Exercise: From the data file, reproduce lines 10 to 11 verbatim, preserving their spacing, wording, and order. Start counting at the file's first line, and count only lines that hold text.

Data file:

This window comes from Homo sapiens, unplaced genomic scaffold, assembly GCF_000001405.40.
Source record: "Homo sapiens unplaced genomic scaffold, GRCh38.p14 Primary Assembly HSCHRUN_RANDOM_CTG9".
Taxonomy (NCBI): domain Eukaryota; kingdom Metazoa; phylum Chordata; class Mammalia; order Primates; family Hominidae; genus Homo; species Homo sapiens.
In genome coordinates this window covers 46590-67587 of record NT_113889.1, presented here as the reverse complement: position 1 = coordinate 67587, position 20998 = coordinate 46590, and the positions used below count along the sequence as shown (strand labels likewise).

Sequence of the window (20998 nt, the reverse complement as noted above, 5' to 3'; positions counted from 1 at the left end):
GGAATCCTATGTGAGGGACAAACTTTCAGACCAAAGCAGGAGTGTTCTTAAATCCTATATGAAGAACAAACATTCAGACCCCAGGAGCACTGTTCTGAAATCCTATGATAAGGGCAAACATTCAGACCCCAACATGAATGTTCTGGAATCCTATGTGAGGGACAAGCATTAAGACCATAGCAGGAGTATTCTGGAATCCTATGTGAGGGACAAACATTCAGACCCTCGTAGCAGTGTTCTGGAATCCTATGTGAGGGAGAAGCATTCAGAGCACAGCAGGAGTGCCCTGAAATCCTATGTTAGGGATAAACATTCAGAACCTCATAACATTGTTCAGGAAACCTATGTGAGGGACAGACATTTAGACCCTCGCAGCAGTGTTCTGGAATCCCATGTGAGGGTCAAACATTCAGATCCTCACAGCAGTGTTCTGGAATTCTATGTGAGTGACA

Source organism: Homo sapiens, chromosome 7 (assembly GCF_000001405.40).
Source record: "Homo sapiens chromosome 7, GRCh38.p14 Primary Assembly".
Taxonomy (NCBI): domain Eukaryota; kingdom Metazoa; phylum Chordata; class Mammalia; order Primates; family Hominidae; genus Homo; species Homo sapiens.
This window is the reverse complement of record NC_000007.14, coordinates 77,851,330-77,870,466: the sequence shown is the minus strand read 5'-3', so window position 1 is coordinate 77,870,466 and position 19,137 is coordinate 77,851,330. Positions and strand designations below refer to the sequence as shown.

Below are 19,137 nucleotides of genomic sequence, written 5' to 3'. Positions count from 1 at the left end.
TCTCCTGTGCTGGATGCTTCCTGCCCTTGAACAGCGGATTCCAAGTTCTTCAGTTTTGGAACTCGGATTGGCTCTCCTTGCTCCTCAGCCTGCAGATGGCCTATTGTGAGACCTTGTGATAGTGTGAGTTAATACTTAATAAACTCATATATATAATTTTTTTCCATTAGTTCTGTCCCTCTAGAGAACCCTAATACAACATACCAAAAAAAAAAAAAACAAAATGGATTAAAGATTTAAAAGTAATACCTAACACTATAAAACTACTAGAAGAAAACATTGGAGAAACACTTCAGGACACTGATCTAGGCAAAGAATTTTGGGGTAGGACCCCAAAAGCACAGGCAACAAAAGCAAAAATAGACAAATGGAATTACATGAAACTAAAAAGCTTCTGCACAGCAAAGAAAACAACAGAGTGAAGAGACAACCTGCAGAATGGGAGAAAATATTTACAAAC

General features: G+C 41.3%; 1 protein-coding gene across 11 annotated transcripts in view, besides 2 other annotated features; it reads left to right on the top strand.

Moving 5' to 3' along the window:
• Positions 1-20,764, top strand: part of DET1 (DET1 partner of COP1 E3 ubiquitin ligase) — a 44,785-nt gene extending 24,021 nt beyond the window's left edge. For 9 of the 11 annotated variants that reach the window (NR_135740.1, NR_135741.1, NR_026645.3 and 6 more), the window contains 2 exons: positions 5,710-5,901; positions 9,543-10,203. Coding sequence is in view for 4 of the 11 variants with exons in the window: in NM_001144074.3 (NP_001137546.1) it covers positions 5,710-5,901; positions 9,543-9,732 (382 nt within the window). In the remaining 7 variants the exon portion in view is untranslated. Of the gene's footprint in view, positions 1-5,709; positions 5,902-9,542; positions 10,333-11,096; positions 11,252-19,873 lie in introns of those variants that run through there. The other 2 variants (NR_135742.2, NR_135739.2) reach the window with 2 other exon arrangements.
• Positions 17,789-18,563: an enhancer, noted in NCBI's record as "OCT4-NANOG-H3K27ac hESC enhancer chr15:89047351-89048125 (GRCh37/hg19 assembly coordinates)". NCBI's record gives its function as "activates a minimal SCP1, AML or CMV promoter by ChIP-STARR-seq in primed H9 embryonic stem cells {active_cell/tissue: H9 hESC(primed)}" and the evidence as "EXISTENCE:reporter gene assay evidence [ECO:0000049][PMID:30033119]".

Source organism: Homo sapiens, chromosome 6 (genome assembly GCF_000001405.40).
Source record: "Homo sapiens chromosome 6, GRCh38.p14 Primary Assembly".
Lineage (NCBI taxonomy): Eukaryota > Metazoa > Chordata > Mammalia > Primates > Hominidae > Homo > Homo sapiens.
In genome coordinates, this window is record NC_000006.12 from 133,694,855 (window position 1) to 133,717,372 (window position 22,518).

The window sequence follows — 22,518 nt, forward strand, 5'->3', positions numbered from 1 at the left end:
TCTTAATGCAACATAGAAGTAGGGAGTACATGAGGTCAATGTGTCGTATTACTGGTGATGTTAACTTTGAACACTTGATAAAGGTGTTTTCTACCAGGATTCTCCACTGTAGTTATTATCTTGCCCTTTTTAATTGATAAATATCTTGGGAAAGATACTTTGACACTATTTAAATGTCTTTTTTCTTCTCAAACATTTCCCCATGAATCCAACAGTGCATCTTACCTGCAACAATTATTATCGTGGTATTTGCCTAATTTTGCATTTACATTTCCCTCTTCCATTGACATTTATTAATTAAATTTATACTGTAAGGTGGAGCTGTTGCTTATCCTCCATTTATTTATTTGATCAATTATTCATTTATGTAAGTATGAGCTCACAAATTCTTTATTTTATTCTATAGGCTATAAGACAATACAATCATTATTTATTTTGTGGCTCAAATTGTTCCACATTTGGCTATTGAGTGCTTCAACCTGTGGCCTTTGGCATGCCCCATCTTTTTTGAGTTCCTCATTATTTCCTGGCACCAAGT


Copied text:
This window is the reverse complement of record NC_000007.14, coordinates 77,851,330-77,870,466: the sequence shown is the minus strand read 5'-3', so window position 1 is coordinate 77,870,466 and position 19,137 is coordinate 77,851,330. Positions and strand designations below refer to the sequence as shown.

Below are 19,137 nucleotides of genomic sequence, written 5' to 3'. Positions count from 1 at the left end.